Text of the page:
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NASA tracks the brief life of Tropical Cyclone Atu in the southern Pacific

02.03.2011
NASA's AIRS instrument covers Atu's Life

Tropical Cyclone Atu had a brief but memorable life last week, and NASA's Atmospheric Infrared Sounder (AIRS) instrument that flies aboard NASA's Aqua satellite captured a day-by-day look at its growth and death.


This time series of AIRS imagery shows the progression and death of Tropical Cyclone Atu. On Feb. 21 at 02:17 UTC Tropical Cyclone Atu when it was over New Caledonia and Vanuatu bringing rainfall and gusty winds. On Feb. 22 at 13:53 UTC, AIRS showed an intensifying Cyclone Atu with a developing eye. On Feb. 23 at 02:05 UTC, AIRS data showed a powerful cyclone with strong thunderstorms (purple), heavy rain and a visible eye on infrared imagery. The AIRS infrared data on Feb. 24 at 01:11 UTC showed Atu as a small rounded area of weak convection (blue). Credit: NASA/JPL, Ed Olsen

AIRS provides infrared images of atmospheric phenomena, oceans and land areas around the world. Basically, infrared data takes the temperature of these things. When NASA's Aqua satellite flew over Tropical Cyclone Atu from February 21 through the 25 it saw thunderstorm cloud tops grow colder as the clouds grew higher and thunderstorms became more powerful. When cloud top temperatures reached the threshold of -63 Fahrenheit/-52 Celsius they indicated strong thunderstorms dropping heavy rainfall. By the 25th, Atu had run into strong wind shear and had dissipated north of New Zealand.

On Feb. 21 at 02:17 UTC, NASA's Aqua satellite flew over Tropical Cyclone Atu when it was over New Caledonia and Vanuatu bringing rainfall and gusty winds. On Feb. 22 at 13:53 UTC, AIRS showed an intensifying tropical Storm Atu with a developing eye.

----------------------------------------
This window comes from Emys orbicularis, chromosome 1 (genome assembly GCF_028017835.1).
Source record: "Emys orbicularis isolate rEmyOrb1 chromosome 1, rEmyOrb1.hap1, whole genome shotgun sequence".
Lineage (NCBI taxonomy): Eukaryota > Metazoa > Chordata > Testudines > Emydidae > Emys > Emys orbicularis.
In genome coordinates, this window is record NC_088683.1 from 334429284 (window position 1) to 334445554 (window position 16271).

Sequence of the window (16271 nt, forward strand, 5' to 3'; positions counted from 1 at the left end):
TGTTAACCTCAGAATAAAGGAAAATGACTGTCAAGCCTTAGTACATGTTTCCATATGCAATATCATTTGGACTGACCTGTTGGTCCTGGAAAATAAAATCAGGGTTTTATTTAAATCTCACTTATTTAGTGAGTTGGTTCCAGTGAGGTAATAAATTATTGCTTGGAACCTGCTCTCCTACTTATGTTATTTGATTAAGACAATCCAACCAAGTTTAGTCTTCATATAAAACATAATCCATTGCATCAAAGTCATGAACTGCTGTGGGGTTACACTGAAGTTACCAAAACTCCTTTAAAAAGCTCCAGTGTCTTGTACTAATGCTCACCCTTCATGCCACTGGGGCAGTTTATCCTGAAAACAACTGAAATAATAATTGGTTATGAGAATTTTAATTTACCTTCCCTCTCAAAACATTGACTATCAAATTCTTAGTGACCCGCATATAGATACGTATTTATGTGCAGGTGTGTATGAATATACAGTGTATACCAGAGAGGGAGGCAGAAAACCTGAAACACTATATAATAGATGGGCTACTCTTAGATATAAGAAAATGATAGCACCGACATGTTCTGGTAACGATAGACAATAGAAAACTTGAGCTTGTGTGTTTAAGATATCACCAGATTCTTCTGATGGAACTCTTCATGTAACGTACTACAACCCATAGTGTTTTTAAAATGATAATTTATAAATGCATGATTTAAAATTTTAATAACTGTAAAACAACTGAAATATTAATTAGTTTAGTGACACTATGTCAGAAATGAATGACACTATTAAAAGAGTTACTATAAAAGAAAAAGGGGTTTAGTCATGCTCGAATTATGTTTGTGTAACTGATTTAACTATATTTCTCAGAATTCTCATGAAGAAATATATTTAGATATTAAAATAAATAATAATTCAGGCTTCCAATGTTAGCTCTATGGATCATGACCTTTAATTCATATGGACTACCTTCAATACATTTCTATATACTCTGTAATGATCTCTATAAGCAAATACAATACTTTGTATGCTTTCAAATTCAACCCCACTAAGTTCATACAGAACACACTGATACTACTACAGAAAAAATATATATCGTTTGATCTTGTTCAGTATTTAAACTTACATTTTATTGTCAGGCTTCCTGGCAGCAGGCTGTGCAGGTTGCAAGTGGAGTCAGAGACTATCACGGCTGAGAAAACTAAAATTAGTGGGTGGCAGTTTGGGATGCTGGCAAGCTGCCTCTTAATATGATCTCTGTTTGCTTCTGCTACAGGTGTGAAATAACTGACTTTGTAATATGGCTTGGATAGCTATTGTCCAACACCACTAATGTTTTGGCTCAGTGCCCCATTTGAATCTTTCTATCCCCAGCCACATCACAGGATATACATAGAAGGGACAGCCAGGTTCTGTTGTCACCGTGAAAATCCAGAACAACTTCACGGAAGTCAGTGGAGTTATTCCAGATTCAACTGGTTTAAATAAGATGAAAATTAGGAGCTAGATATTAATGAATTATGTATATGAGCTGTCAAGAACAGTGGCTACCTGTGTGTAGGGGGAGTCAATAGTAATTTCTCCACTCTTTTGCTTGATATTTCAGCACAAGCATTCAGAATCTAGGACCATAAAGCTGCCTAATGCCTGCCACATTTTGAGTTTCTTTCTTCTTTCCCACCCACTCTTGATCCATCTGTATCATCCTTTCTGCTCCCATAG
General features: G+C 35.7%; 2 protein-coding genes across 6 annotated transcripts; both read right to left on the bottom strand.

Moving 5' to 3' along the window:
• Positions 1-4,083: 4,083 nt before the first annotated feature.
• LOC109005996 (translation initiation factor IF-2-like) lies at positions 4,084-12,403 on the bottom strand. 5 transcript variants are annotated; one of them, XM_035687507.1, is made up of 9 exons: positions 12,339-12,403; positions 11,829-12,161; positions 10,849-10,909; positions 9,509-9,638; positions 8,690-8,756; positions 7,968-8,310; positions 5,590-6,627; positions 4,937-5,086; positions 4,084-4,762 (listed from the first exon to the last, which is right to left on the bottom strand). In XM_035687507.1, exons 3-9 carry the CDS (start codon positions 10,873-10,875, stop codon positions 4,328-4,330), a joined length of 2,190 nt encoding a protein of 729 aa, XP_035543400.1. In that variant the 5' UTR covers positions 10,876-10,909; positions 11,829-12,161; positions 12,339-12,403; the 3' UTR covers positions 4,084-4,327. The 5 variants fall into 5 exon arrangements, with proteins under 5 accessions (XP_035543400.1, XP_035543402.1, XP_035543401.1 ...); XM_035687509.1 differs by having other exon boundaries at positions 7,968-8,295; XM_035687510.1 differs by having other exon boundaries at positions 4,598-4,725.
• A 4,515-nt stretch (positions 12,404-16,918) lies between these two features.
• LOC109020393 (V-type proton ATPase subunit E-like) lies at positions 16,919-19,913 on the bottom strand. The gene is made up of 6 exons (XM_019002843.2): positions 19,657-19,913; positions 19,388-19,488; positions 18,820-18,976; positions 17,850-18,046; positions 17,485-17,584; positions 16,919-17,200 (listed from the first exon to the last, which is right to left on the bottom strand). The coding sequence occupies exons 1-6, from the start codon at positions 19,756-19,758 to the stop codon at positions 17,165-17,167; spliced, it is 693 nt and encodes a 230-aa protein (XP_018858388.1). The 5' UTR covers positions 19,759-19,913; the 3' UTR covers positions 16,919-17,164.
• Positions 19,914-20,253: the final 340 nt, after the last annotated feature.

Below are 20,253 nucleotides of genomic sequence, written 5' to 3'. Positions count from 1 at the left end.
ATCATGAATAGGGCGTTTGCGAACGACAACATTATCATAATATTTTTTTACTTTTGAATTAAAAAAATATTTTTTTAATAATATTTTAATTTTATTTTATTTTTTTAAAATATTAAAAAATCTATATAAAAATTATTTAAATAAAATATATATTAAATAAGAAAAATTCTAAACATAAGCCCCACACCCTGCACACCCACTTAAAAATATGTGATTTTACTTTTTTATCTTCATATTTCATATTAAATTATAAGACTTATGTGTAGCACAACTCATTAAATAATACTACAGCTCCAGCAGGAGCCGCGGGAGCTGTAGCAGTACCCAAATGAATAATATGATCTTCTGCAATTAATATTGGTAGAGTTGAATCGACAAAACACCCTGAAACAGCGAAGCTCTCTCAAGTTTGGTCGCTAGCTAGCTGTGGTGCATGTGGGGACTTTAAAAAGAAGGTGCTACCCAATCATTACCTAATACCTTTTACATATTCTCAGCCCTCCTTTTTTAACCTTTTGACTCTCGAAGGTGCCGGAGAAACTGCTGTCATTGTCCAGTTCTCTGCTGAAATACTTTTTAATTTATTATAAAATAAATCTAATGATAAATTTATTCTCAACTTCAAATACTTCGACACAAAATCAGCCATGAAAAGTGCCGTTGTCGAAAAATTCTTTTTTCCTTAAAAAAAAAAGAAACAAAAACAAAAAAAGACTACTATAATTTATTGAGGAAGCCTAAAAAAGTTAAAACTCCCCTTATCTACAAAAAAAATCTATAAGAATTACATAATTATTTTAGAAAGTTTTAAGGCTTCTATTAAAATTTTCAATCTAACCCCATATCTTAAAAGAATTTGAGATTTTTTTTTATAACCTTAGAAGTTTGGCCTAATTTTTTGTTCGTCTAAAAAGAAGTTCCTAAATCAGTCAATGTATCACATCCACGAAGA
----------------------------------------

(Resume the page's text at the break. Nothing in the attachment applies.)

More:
Tropical Cyclone Atu was at its strongest on February 22 near 0900 UTC (4 a.m. EST), when it was about 315 miles (506 km) east of Noumea, New Caledonia, near 22.7 South and 172.1 East. It had maximum sustained winds of 95 knots (109 mph/175 kmh) at that time. It was moving at 15 knots (17 mph/28 kmh) in a southerly direction, and was starting to weaken. By mid-day on Feb. 22, the warnings for Vanuatu had been discontinued, and there were some warnings still in effect for New Caledonia for winds in excess of 20 knots (23 mph/37 kmh) and high ocean swells.

On Feb. 23 at 02:05 UTC, AIRS data showed a powerful cyclone with strong thunderstorms, heavy rain and a visible eye on infrared imagery. On February 23, at 0900 UTC (4 a.m. EST), Tropical Cyclone Atu had maximum sustained winds of 70 knots (80 mph/129 kmh) with higher gusts. Tropical storm-force winds extended out to 140 miles (225 km) from the center of Atu. Cyclone-force winds extended to a much smaller area, only about 60 miles (95 km) in diameter. It was located in the southwestern Pacific Ocean near 28.5S and 176.5E, about 500 miles (804 km) south-southwest of Nadi, Fiji. At that time, it was moving southeast near 22 knots (25 mph/40 kmh). Atu was generating high waves in the open ocean, with wave heights reaching 30 feet (9 meters). Atu was weakening and becoming an extra-tropical cyclone north of New Zealand.

The AIRS infrared data on Feb. 24 at 01:11 UTC showed Atu as a small rounded area of weak convection. By 9:46 a.m. EST that day, Atu had dissipated north of New Zealand.

Rob Gutro | EurekAlert!
Further information:
http://www.nasa.gov

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